DOJ just announced a new policy on use of Stingrays which requires a warrant and minimization of incidentally-collected data. It’s big news and an important improvement off the status quo.
But there are a few loopholes.
Exigent and emergency uses
First, the policy reserves exigent uses. The exigent uses include most of DOJ Agencies known uses of Stingrays now.
These include the need to protect human life or avert serious injury; the prevention of the imminent destruction of evidence; the hot pursuit of a fleeing felon; or the prevention of escape by a suspect or convicted fugitive from justice.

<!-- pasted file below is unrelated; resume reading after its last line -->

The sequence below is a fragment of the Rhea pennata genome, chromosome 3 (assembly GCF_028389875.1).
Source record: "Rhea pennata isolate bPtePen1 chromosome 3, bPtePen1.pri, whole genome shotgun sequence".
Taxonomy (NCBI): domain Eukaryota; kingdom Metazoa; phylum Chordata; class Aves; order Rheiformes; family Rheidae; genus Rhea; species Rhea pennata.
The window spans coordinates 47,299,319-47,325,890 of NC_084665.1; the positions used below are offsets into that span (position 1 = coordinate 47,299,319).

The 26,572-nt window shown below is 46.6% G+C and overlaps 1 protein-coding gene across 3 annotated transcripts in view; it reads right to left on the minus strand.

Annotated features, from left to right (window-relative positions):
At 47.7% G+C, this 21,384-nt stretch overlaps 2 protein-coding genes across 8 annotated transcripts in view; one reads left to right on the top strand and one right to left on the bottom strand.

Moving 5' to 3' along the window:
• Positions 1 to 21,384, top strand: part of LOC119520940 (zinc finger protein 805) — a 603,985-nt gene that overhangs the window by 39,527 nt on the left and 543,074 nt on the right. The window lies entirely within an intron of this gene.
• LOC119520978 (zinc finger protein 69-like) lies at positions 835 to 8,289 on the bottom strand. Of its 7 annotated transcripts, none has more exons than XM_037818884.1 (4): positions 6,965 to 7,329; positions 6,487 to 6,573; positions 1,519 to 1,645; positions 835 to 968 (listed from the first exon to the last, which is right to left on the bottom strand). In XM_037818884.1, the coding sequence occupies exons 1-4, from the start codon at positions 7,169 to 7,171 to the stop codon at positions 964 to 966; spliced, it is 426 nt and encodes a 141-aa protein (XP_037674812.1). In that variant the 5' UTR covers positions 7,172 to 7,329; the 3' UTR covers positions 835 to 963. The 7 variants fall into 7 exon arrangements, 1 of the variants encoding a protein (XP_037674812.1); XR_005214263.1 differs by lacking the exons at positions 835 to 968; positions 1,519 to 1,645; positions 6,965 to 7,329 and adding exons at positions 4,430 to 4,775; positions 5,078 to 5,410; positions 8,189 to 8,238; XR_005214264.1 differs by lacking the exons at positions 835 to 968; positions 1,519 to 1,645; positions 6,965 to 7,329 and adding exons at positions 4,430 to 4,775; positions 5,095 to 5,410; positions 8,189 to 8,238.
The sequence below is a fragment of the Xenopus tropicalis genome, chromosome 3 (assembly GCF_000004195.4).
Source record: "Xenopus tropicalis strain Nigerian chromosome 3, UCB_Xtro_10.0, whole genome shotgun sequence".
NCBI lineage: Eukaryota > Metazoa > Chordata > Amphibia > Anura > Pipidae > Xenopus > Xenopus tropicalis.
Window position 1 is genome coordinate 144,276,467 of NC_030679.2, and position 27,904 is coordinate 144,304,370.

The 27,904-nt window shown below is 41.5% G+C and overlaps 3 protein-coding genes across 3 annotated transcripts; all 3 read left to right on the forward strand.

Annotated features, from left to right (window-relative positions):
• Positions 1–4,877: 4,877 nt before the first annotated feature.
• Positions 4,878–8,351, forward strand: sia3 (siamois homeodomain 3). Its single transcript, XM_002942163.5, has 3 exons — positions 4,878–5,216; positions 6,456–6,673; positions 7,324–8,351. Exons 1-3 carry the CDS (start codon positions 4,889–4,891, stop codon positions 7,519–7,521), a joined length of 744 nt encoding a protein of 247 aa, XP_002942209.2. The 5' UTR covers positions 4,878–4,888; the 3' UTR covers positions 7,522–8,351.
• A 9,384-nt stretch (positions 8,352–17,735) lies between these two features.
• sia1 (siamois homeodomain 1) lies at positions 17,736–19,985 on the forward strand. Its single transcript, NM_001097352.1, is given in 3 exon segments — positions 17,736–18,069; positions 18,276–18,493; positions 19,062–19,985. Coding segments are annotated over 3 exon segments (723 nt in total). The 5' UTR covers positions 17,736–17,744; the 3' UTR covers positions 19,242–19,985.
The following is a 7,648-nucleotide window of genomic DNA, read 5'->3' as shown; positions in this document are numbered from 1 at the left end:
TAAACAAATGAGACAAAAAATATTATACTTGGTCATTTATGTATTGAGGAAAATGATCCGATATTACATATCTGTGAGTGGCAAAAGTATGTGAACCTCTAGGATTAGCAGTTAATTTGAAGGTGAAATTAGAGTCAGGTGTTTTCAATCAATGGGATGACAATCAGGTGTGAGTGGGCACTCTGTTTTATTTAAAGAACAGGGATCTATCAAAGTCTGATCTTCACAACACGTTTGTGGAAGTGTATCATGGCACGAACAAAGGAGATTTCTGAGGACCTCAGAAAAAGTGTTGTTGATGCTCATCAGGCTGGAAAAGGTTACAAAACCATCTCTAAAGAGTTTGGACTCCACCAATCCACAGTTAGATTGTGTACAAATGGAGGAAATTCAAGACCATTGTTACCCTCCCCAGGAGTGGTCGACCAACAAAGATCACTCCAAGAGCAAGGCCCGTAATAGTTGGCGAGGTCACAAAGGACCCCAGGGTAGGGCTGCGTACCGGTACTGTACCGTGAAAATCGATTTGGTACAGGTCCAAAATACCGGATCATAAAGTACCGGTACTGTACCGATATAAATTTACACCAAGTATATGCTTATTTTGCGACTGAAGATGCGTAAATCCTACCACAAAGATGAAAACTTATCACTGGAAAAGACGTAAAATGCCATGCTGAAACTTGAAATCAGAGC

In addition, in the subset of exigent situations where circumstances necessitate emergency pen register authority pursuant to 18 U.S.C. § 3125 (or the state equivalent), the emergency must be among those listed in Section 3125: immediate danger of death or serious bodily injury to any person; conspiratorial activities characteristic of organized crime; an immediate threat to a national security interest; or an ongoing attack on a protected computer (as defined in 18 U.S.C. § 1030) that constitutes a crime punishable by a term of imprisonment greater than one year.
We know the US Marshals constitute the most frequent users of admitted Stingray use — they’d be covered in prevention of escape by a fugitive. DEA seems to use them a lot (though I think more of that remains hidden). That’d include “conspiratorial activities characteristic of organized crime.” And it’s clear hackers are included here, which includes the first known use, to capture Daniel Rigmaiden.